The Jottnar Odin hardshell mountain jacket is aimed at serious mountaineers, climbers and backcountry skiers who are looking for a well-built and thoughtfully designed hardshell. If you're on the hunt for the best waterproof jacket or best ski jacket to keep you dry and comfortable in the most testing of winter conditions, it's well worth a look.
The Odin has all the essential features you'll need for a hard day out on the hills – it's made from Jottnar's 'Skjoldr' fabric which offers a minimum hydrostatic head of 20,000mm, so it has no problem keeping rain and wet snow out, whilst a breathability rating of 20,000g/m2/24h will help you stay dry when working hard. It's also light (591g in medium) and packs away quite easily so you can readily stuff it in your backpack in warmer conditions, ready for use when things turn nasty.
Do note, however, that since it's a shell to stay 'warm' will require you to layer up beneath the Odin, so you'll need to take this into consideration when deciding on size – if you plan to wear a bulky fleece jacket or down gear alongside your base layer beneath it you may want to go up a size, as we did.
The Jottnar Odin sits one rung below the company's flagship hardshell jacket the Hodr (opens in new tab), although the only real extra you get with the more expensive Hodr is extra pockets. There's also a sister jacket in the range, in the form of the delightfully named Grim (opens in new tab), which differs from the Odin in having hand pockets rather than chest pockets. Read on for my full Jottnar Odin review.
Jottnar Odin Hardshell jacket review: design and features
The Odin has a large hood that will easily accommodate a skiing or climbing helmet, and it's fully adjustable, plus it features a wire stiffened, adjustable peak, all of which ensures good visibility and unimpeded movement whatever you're wearing on your noggin.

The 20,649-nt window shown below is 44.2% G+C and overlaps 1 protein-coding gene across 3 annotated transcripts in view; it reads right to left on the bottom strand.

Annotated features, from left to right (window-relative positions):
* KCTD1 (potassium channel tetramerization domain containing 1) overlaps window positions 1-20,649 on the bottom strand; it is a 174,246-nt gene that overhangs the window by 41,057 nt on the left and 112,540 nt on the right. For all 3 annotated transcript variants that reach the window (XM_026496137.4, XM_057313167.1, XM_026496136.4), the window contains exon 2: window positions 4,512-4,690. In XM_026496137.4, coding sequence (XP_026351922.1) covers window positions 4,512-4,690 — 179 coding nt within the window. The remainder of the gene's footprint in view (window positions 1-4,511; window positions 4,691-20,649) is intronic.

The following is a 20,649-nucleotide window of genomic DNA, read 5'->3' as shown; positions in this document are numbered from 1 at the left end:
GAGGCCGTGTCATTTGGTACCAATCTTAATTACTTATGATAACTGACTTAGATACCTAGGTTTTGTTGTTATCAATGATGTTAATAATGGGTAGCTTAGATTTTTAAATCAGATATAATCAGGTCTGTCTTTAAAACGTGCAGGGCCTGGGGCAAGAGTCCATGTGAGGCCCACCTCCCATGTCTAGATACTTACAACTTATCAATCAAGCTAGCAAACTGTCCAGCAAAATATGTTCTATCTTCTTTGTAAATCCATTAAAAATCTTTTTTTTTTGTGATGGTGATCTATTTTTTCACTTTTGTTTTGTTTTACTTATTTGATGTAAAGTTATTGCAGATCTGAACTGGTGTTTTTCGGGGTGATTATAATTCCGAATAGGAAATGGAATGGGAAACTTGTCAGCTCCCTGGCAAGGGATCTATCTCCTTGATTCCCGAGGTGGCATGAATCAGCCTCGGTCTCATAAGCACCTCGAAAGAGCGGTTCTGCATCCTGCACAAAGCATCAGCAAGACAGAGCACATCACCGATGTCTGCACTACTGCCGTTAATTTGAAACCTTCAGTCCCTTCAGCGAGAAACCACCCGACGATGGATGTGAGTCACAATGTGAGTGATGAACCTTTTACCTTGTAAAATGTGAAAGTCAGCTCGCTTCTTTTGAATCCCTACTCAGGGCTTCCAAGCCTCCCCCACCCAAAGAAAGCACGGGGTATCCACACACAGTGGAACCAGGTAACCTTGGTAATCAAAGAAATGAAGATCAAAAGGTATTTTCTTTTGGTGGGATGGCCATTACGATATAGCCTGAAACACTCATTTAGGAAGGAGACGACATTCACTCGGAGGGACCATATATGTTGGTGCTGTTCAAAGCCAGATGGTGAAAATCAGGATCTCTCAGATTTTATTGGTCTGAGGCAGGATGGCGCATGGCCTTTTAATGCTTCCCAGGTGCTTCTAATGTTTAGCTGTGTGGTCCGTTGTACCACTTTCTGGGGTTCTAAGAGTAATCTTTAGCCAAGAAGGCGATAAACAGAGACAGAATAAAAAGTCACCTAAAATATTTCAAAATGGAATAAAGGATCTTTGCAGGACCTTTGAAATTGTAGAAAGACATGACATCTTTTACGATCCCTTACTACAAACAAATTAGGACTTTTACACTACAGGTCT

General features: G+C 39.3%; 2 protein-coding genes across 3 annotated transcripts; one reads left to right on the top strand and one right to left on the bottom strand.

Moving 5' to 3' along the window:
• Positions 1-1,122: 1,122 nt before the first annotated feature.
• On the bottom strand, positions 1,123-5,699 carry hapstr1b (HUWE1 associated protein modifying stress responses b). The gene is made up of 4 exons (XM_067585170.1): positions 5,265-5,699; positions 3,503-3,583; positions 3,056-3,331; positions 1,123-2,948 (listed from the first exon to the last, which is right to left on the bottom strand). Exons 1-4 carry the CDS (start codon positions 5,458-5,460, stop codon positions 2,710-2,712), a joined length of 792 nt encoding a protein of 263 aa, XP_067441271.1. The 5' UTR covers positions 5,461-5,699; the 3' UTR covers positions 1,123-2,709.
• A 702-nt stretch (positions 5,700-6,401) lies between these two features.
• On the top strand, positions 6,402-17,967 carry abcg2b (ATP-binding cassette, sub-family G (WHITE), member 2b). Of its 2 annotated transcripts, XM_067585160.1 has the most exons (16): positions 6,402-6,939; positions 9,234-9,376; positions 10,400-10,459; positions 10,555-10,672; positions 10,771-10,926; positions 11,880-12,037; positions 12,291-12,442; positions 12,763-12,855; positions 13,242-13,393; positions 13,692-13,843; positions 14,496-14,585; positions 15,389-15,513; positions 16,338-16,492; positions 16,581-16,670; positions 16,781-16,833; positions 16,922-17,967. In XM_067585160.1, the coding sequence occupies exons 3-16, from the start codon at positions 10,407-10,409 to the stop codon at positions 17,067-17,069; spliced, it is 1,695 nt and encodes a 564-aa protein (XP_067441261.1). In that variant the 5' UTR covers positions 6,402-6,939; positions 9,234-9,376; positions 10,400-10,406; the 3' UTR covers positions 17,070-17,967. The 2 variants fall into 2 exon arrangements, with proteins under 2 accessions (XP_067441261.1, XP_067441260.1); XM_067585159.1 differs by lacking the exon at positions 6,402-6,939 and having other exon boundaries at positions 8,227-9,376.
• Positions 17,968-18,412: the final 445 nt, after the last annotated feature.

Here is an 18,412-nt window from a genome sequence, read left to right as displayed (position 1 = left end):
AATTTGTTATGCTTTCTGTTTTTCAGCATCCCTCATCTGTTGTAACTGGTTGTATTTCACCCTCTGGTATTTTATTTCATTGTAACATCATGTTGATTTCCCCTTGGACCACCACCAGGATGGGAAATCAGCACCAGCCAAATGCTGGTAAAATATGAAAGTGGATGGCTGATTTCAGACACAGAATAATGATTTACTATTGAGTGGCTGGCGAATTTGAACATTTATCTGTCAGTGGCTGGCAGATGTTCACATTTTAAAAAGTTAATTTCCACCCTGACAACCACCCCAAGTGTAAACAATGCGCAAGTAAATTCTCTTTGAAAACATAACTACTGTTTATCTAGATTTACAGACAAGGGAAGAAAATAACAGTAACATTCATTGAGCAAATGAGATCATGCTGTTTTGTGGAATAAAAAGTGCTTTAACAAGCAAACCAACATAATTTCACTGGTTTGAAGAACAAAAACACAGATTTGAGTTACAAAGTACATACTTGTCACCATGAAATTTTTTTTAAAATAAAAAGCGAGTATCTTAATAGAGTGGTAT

A high collar with beard guard and soft microfleece liner adds to the protection from the elements, and the full-length YKK Aquaguard Vislon zip is water repellent and has an internal storm gasket; the same zips are used on the two capacious chest pockets, which are designed to be compatible with a rucksack and/or climbing harness.
Likewise, the well-sized pit zips are also water repellent, whilst elasticated cuffs with tough Hypalon tabs and Velcro fasteners are glove-friendly and easy to adjust. Further protection from the elements is provided through an adjustable, elasticated hem, and you can keep valuables safe inside the jacket in a zippered internal security pocket, or there's a large internal mesh dump pocket for stuff like hats, gloves, goggles and climbing skins (not all at the same time though!). You also get a small zippered lift pass pocket on the left-hand sleeve.
Jottnar Odin Hardshell jacket review: performance and comfort
The Jottnar Odin has a well-considered design and a rock-solid build that inspires confidence when the weather turns foul – once you've got the hood up, the zips fully fastened and the cuffs and hem cinched up you feel really well protected from rain, snow and wind.
At the same time the cut of the jacket allows you to ski, climb or hike in comfort even when everything is battened down against the elements, and the generously sized pit zips and breathable Skjoldr fabric help to prevent overheating.
As mentioned already, being a shell, the Odin offers little in the way of insulation, but it's no problem to layer up beneath it as the cut is quite loose, and because it's both light and packable you can readily transfer it to your rucksack if you start to get too warm.
It's also a good-looking garment and comes in a range of colourways that vary from understated to not especially garish, so you can wear it whilst propping up the bar after your day on the hill without looking like Glenn Plake in an 80s ski movie.
Jottnar Odin Hardshell jacket review: verdict
The Jottnar Odin is a no-nonsense, well-built shell for skiing or mountaineering. It has been thoughtfully designed to offer all the essential features to keep you dry and comfortable in the harshest of conditions, at the same time as working perfectly well for a relaxed day out on the slopes or an easy amble along your favourite footpath. It's not the cheapest of options, but it offers stiff competition for everything else in the same price range. If you're in the market for a serious mountain shell that will provide many seasons' use it's well worth checking out.